I'd like it to happen. I think it should happen. I wish it would happen. But in the end, it won't - because some group national leaders is eventually going to have to look at the bill and realise that's a hell of a lot of money even by government standards. Especially as the public is going to insist upon bringing the astronauts back again afterwards.
Simple thermostat without a microprocessor: Temperature sensor, power MOSFET, comparator circuit, trim pot to set temperature, two resistors (inc. hysteresis)
Simple thermostat with a microprocessor: Temperature sensor, power MOSFET, PIC microcontroller. Plus it can do PWM with PID feedback, and soft start.
It's common in electronics to use microcontrollers for absolutely everything now because they are of near-negligable cost and can usually do the task of several more basic components.
Not quite how I'd have gone about things, but I assume the experts know what they are doing.
I'd have sent a box packed with many different sorts of chips running software to detect and quantify errors, with the aim of figuring out exactly how much ECC and self-validating software it takes to make sure a computer can operate reliably even with the radiation. Perhaps eventually involving having two less-than-reliable conventional processors operating in lock-step, with a third rad-hardened, very minimal chip constantly comparing them and initiating a reset every time they do something different. It'd probably weigh less than packing everything behind a big sandwich of plastic, lead and boron.
Problem: Politicians have such a reputation for dishonesty that the public will place more trust in a rumor spread by the office cleaner than they would in an official pronouncement.
Solution: Make sure the office cleaner doesn't say anything that might contradict the official line.
It doesn't seem to address the underlying issue at all. Some sort of public conduct policy for government workers is clearly required, because you can't have them telling stories of their workplace that might leak confidential information, but this one does seem a bit too much influence from the Ministry of Truth.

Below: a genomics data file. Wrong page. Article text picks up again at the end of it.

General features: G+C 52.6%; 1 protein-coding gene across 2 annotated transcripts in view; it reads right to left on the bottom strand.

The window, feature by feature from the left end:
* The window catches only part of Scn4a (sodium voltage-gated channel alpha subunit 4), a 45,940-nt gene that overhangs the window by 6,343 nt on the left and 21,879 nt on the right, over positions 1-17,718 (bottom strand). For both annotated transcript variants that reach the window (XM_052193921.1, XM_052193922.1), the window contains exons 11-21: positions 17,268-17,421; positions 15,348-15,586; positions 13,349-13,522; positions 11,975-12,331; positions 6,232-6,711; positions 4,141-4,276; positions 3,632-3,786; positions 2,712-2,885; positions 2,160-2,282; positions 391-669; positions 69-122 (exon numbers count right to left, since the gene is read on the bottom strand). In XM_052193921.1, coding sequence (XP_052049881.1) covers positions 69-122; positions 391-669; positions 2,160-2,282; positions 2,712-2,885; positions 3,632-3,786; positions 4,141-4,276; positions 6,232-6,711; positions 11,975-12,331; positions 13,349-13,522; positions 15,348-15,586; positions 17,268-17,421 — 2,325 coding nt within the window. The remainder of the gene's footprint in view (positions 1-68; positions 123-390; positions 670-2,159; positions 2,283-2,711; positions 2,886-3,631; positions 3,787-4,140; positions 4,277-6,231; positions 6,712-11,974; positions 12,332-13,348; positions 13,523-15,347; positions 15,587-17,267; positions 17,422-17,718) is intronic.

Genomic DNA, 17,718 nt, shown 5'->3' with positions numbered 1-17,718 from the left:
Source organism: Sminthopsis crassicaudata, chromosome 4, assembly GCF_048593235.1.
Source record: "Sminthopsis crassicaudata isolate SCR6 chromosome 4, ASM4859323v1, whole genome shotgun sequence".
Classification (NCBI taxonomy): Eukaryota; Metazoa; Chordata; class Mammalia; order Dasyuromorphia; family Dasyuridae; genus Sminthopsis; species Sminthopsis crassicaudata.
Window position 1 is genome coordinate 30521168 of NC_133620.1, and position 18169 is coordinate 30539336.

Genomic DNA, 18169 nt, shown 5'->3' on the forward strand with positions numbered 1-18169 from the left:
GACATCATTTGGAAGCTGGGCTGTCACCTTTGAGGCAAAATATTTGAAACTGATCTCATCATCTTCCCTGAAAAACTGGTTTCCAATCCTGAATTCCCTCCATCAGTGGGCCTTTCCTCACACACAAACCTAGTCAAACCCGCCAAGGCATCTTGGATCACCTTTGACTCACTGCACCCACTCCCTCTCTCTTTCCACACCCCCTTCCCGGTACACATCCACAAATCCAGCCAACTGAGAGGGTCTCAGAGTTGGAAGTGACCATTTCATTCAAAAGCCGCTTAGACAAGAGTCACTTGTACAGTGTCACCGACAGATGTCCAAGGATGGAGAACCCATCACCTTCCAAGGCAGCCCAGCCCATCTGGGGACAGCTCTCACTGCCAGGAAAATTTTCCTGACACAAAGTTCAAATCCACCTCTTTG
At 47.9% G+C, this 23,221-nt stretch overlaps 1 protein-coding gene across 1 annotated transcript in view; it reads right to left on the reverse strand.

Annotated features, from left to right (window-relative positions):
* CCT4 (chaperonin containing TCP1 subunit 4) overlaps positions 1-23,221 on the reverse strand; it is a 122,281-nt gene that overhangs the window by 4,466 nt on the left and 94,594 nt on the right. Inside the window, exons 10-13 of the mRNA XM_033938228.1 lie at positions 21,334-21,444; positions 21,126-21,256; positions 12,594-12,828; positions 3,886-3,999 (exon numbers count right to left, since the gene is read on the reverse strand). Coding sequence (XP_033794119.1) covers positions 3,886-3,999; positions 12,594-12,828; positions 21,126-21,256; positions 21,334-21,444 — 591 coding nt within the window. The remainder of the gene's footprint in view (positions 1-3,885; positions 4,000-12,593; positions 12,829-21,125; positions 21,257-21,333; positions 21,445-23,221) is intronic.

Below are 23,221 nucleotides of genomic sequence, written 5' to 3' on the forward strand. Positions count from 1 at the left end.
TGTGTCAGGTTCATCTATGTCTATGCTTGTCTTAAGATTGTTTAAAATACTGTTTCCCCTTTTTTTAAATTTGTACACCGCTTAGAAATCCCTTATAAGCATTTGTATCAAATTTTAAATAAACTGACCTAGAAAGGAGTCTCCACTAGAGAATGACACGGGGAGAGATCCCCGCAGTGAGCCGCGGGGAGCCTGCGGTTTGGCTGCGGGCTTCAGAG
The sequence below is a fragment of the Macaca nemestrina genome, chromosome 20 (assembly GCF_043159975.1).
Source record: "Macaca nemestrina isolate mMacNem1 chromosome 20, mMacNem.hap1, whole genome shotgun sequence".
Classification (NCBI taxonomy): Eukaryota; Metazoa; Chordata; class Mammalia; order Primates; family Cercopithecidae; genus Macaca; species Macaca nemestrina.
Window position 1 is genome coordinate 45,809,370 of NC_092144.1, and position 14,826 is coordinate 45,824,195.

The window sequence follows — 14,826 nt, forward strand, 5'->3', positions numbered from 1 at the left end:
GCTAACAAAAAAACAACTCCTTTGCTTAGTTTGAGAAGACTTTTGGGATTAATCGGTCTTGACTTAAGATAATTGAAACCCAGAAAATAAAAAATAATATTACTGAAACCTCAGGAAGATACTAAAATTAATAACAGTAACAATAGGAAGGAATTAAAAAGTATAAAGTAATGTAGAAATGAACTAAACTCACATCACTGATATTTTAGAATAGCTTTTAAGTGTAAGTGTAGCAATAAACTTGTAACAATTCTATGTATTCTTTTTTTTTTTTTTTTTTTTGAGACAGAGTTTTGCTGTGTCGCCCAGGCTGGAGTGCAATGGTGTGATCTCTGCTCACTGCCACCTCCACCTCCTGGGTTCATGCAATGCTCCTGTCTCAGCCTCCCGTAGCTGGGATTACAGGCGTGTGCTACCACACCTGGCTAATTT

I've not looked at Tor dark web, but I have on Freenet, and this is what I found:
- Religious end-times paranoia.
- People making fun of religion.
- Tons of porn.
- Sites advocating for recreational drug use, sometimes with not-entirely-trustworthy instructions.
And what do you propose we do? Here are some options:
1. Send a strongly-worded letter via the UN for China to ignore.
2. Impose economic sanctions on the world's second-largest economy, upon which we are heavily dependent for both raw materials and manufacturer goods.
3. Attempt military intervention and initiate global nuclear war.
None of these sound like a very good option.
An amendment cannot be entirely repealed. There's no provision for that. Once it's on, it stays on. The 18th was not repealed - it is just countered by a later amendment, the 21st, which states that the 18th is repealed. The 18th is now a vestigial growth on the constitution - a no-longer-active bit of text, legally irrelevant, but stuck there as an eternal reminder that the US tried to ban alcohol and the attempt did not turn out very well.
It's worth noting that when the time came to ban all manner of other recreational drugs, there was no need for an amendment to the constitution, as by that time the supreme court had ruled that such affairs were within the jurisdiction of the federal government under the commerce clause - even if an individual trade was not inter-state, the economic ties of supply and demand mean that all commerce is inter-state commerce, even if indirectly.